Unnoticed by almost no-one, the startup financing landscape has been transformed: a combination of ease of entry, lower capital requirements, failing incumbent venture capital (VC) firms, and general fervor has driven the emergence of a host of new “super-seed” firms. These small-ish outfits — usually running less than $20m — specialize in seeding a bazillion companies, following on in very few, and generally trying to be fast-moving and networked.
- Incumbent VCs in IT running more than a few hundred million dollars, at most, are screwed. The industry is maturing, requiring less capital, and producing fewer IPO winners, and that means the fee game is over, and they can’t produce returns justifying their size.
- Super-seed funds are, in game theoretic terms, a dominant strategy in the current market, one characterized by low capex startups, consumer-centricity, and a general Next Big Thing sensibility.
- Declining average cost of company creation is driving declining average cost of venture firm creation. When companies need less money, their VCs need less money. When VCs need less money, more people get to declare themselves VCs (or at least super-angels).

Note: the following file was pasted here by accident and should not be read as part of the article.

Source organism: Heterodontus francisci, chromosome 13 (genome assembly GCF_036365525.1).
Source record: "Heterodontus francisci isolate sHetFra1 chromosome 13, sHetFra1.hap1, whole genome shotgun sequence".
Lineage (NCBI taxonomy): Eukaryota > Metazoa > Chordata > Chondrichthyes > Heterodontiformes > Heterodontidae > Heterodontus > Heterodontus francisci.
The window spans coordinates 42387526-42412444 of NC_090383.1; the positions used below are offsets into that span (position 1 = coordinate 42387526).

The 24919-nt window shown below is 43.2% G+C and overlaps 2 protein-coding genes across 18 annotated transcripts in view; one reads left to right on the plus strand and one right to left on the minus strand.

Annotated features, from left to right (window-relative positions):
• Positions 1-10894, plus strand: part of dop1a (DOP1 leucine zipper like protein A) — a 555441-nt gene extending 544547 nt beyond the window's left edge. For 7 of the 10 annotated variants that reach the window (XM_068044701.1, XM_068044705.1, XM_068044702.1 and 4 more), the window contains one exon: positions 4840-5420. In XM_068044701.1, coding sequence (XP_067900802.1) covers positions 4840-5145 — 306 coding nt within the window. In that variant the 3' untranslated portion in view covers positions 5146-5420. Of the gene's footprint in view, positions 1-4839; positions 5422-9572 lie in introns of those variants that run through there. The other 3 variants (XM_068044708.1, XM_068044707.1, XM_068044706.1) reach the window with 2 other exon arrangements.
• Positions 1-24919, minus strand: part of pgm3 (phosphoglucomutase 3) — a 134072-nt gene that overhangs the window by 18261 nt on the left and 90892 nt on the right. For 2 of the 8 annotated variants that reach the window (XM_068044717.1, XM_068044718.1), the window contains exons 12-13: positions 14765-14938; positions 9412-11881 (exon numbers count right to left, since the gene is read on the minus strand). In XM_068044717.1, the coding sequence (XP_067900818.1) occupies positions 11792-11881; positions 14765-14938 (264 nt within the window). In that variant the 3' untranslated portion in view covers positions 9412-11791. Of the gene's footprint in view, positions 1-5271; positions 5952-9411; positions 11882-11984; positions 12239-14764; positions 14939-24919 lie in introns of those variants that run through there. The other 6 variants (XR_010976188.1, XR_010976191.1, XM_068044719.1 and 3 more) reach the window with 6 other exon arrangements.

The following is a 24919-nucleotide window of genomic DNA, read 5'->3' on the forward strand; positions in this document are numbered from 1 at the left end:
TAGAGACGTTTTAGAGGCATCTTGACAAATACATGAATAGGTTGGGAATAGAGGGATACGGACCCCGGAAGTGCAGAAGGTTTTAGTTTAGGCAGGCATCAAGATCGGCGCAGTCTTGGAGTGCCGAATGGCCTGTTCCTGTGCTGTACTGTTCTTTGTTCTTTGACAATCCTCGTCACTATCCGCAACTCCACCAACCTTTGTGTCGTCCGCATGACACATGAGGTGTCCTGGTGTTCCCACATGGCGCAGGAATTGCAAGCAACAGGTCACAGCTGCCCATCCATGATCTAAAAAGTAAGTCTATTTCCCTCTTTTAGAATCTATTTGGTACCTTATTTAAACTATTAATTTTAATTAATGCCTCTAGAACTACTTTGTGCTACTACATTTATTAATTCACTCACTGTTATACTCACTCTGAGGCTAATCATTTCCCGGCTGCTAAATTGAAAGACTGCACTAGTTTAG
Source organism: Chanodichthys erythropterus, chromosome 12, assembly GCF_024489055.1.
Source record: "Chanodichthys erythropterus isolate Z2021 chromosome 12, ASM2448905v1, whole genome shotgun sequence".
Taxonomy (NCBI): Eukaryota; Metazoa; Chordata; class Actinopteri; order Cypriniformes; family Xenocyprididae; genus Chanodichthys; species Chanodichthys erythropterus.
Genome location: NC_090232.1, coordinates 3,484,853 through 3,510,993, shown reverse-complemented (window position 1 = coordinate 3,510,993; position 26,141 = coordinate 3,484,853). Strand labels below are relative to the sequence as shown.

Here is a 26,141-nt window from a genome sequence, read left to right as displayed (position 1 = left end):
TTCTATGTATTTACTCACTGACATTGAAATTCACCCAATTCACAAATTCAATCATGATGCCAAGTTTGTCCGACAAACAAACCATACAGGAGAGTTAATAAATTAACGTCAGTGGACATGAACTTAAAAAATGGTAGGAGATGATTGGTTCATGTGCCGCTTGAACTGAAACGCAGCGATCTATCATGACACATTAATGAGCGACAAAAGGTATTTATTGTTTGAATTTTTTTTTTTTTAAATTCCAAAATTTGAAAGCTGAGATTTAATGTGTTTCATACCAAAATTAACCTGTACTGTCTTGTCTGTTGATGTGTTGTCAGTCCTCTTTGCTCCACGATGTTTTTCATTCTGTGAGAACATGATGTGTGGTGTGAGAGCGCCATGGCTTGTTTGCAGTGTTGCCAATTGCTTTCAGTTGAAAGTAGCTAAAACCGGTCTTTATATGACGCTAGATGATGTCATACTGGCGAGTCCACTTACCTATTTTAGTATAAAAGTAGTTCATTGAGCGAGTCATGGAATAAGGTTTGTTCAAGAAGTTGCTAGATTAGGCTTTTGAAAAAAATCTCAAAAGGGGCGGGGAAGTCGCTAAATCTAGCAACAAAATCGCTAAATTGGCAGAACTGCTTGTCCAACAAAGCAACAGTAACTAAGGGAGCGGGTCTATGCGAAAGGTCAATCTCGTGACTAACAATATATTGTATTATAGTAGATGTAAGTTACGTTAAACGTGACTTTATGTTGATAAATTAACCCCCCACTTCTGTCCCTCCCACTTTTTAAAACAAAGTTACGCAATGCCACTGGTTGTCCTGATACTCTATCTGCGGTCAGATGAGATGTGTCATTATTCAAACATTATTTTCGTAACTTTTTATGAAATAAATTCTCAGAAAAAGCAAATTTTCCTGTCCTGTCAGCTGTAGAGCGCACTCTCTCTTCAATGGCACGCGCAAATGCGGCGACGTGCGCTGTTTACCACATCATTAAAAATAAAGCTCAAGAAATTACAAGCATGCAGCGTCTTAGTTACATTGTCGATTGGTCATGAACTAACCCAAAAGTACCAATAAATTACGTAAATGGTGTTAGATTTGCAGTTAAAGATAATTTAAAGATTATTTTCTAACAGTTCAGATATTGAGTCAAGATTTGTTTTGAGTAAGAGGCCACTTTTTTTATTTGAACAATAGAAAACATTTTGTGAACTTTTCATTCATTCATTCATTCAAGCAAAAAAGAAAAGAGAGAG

- More angels means more companies getting funded, and an inflection point in competition for the “best” low-capex deals.
- More companies being funded means more companies languishing, being triaged or looking for growth dollars, as there is simply not enough market space to create and differentiate hundreds of new centi-million-dollar companies in the crowded consumer interstitials being chased by these low-dollar startups.
- More funders of early-stage firms means higher valuations on those deals, which means more risk and lower returns for the people who do the deals (on average).
- Incumbent VCs make up shit about the inadequacies of super-angel funds. While their small size is a problem sometimes, as is, sometimes, their inability to follow on, their nimbleness, work ethic, and ability to pivot matter more. In other words, saying that super-angels are going to crash says nothing about the raging rigor-mortis-in-the-prime-of-life inadequacies of VC incumbents.
- Venture capital is hard, whether practiced by brain-dead VC incumbents, or by smart and nimble super-angels. Most VCs, and most angels, fail — it’s just that its takes 10 years to kill a VC fund, while angels, like drosophilidae, evolve and die faster, which is a good thing.